Despite theÂ findings of the taxpayer-fundedÂ CNA StudyÂ released in January of 2004, the Office of the Under Secretary of Defense issued a memorandum in January of 2005Â to the Assistant Secretaries of the Army, Navy and the Air Force (the Marine Corps falls under the Department of the Navy, and the Coast Guard is under Homeland Security),Â granting the subjects of the CNA Study, homeschoolers and ChalleNGe ProgramÂ graduates, priority enlistment status.
- 21 Jan 2005Â Memorandum from the Under Secretary of Defense to the Assistant Secretaries of the Army, Navy, and the Air Force
Because of this it would seem that theÂ Section 522 language in HR 1815 and S 1042, the National Defense Authorization Act for FY 2006, a sectionÂ added without notice to theÂ greater homeschooling community,Â is redundant.Â Homeschooled individuals who want to enlist already have a way to do so, so why the need for legislation whose languageÂ is very similar to thatÂ of the memorandum?
After re-discovering the Memorandum, I put pieces of it next to pieces of Section 522 to see how they compared.
- Memorandum:Â This Directive-type memorandum clarifies recruitment policy with regard to home school graduates and National Guard Youth ChalleNGe Program graduates who hold a General Educational Development (GED) Certificate.
Section 522:Â (1) POLICY REQUIRED.-The Secretary of Defense shall prescribe a policy on the recruitment and enlistment of home schooled students in the Armed Forces.
- Memorandum:Â Addressed to all the Assistant Secretaries of the military forces of the DoD.
Section 522: (1) POLICY REQUIRED.-The Secretary of Defense shall prescribe a policy on the recruitment and enlistment of home schooled students in the Armed Forces.
- Memorandum:Â Home school diploma graduates and National Guard Youth ChalleNGe GED holders manifest favorable attributes such as reduced frequency of moral disqualification; as such they shall be afforded priority in enlistment programs such that no practical limit shall apply with regard to enlistment, provided the applicant is fully qualified for enlistment and is qualified in Armed Forces Qualification Test Categories I – IIIA.
Section 522: (2) Provision for the treatment of graduates of home schooling with no practical limit with regard to enlistment eligibility.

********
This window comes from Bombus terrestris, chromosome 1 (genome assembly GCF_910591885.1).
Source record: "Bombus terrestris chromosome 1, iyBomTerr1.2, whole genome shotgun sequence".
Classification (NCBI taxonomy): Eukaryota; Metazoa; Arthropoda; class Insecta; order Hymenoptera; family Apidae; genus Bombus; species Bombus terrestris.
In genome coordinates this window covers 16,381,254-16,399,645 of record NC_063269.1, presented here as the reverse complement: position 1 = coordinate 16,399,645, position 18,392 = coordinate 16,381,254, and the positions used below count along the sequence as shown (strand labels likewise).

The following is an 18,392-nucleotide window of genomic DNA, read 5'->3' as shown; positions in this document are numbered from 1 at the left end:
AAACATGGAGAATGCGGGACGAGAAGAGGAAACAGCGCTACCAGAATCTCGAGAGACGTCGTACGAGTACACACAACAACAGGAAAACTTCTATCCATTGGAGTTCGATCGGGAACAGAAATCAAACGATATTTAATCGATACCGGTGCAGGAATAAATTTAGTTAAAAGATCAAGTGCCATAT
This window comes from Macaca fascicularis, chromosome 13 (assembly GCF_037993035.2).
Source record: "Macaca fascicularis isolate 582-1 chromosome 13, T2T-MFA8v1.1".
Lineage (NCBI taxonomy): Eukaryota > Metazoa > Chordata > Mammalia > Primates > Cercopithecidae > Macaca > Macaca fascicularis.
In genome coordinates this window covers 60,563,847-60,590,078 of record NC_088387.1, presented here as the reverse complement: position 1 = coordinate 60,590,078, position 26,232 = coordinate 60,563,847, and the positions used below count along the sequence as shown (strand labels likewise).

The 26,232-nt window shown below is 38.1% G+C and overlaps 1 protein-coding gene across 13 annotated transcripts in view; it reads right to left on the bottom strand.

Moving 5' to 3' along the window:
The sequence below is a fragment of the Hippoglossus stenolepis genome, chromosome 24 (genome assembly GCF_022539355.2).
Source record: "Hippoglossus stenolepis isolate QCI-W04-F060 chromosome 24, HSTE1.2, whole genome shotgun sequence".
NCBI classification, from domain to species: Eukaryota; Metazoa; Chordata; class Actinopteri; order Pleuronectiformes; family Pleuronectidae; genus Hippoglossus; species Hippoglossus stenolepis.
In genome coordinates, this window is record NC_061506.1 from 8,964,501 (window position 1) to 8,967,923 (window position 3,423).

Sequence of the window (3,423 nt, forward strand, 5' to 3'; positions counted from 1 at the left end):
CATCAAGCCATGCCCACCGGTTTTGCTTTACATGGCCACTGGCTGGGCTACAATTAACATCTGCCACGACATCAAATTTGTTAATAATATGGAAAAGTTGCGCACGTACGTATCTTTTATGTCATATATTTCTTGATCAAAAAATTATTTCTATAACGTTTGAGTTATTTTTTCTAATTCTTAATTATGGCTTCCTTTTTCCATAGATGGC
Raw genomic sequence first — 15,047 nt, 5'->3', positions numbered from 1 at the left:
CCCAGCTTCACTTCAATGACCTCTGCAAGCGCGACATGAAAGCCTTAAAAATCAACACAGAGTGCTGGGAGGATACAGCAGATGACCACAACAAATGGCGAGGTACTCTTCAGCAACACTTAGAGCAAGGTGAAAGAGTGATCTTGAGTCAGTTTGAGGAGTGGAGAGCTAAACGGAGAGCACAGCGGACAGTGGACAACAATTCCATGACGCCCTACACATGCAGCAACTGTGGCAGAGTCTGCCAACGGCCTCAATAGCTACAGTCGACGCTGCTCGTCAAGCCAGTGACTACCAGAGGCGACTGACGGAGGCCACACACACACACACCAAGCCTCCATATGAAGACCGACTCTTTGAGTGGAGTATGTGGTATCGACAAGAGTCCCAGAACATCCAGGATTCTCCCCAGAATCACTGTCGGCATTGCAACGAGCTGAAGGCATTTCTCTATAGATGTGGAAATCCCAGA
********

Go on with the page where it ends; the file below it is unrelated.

Well, look at the difference in that comparison.Â The Under Secretary of Defense says that there is no practical limit, provided the applicant is fully qualified for enlistment.Â Section 522 says no practical limit, period.Â That’s a big difference.
- Memorandum:Â There is no requirement in Department policy, nor law, demanding that home school diploma graduates hold a GED certificate as a precondition of enlistment, nor shall such a criterion be established as part of the recruitment policies of the Military Departments.Â All education qualifications shall be coded in compliance with OSD definitions.
Section 522:Â Â (c) HOME SCHOOL GRADUATES.-In prescribing the policy, the Secretary of Defense shall prescribe a single set of criteria to be utilized by the Armed Forces in determining whether an individual is a graduate of home schooling. The Secretary concerned shall ensure compliance with education credential coding requirements.Â
That looks close enough, doesn’t it?Â The clincher is:
- Section 522: (3) An exemption of graduates of home schooling from the requirement for a secondary school diploma or an equivalent (GED) as a precondition for enlistment in the Armed Forces.
The UnderÂ Secretary says no GED required.Â Section 522 says no diploma required.Â Another big difference.
For enlistment purposes, Section 522 states:
- (1) An identification of a graduate of home schooling for purposes of recruitment and enlistment in the Armed Forces that is in accordance with the requirements described in subsection (c).
I don’t think this refers to a national database of homeschoolers, but rather to the quantification of an individual’s credentials as compared toÂ the requirements of each service.Â Section 522’s insistence on a uniform DoD policy would remove that discretion from the services, where it now stands.
The effect of Section 522 would not only be to circumvent the conclusions of the CNA Study (and 30 years of prior research), but also to circumventÂ DoD policy that allows each service to determine who it willÂ or will not accept, within current DoD guidelines, and according to its needs.Â Section 522 doesn’t seem to be about remedying discrimination, but about control of the military services relative only to homeschoolers.
You know where to send your thanks.
By the way, speaking of discrimination, how’d the ChalleNGe kids get left out in the cold?